Vol 7, Issue 3, August 2020

Folk Physics in the Twenty-first Century: Understanding Tooling as Embodied


Fragaszy, D. M., & Mangalam, M. (2020). Folks physics in the twenty-first century: Understanding tooling as embodied. Animal Behavior and Cognition, 7(3), 457-473. doi: https://doi.org/10.26451/abc.


Povinelli’s (2000) studies with chimpanzees (Pan troglodytes) reported in “Folk Physics for Apes” were firmly grounded in a Cartesian view of knowledge, which posits that humans use abstract concepts such as force, gravity, and shape to reason causally about events and plan our actions (with tools in the case of Folk Physics for Apes). Povinelli set out to examine if chimpanzees, like humans, used causal concepts to solve mechanical problems, as the Cartesian view predicts. However, Povinelli’s findings uniformly challenged his expectations. Povinelli’s book stimulated research and contributed to the development of alternate understandings of how animals (including humans) use tools. We summarize one alternative approach, Ecological psychology, elucidate how predictions drawn from this approach, explain (post hoc) the findings presented in Folk Physics for Apes, and suggest directions for continuing work on this topic from an Ecological approach. Ecological psychology posits direct perception and requires analysis of the animal-task-environment system, thus providing a distinct alternative to the Cartesian approach. Twenty years on, Povinelli’s elegant exposition in Folk Physics for Apes of the Cartesian view of how animals use tools, and his efforts to explain the findings of his experiments in this framework, still stimulate those who study animal behavior and cognition from different theoretical perspectives.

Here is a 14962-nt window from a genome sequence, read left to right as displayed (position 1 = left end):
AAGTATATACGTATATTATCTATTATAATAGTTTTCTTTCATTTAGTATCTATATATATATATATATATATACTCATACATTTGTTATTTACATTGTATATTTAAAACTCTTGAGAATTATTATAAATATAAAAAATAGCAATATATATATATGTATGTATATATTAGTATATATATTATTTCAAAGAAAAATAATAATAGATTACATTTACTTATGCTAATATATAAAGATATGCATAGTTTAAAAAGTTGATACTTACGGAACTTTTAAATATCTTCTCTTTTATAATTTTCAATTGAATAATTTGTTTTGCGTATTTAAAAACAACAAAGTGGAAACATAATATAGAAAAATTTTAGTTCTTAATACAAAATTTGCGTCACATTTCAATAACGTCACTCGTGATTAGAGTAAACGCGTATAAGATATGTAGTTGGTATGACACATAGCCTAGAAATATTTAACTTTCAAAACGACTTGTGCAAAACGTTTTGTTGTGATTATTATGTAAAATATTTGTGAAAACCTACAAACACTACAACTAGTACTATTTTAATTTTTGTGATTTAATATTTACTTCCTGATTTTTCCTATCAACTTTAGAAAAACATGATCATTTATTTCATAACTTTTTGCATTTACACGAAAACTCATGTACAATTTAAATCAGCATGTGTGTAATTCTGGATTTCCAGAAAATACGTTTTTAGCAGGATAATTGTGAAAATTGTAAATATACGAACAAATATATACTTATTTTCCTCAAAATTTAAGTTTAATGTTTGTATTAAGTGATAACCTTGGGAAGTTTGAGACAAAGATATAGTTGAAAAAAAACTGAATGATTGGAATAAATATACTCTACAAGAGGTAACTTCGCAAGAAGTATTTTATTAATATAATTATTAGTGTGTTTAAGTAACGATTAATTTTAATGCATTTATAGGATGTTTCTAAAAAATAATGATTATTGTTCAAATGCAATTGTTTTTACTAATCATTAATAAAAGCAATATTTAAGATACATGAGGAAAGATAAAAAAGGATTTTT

Ecological psychology, affordance, perception, spatial relation, Cartesian dualism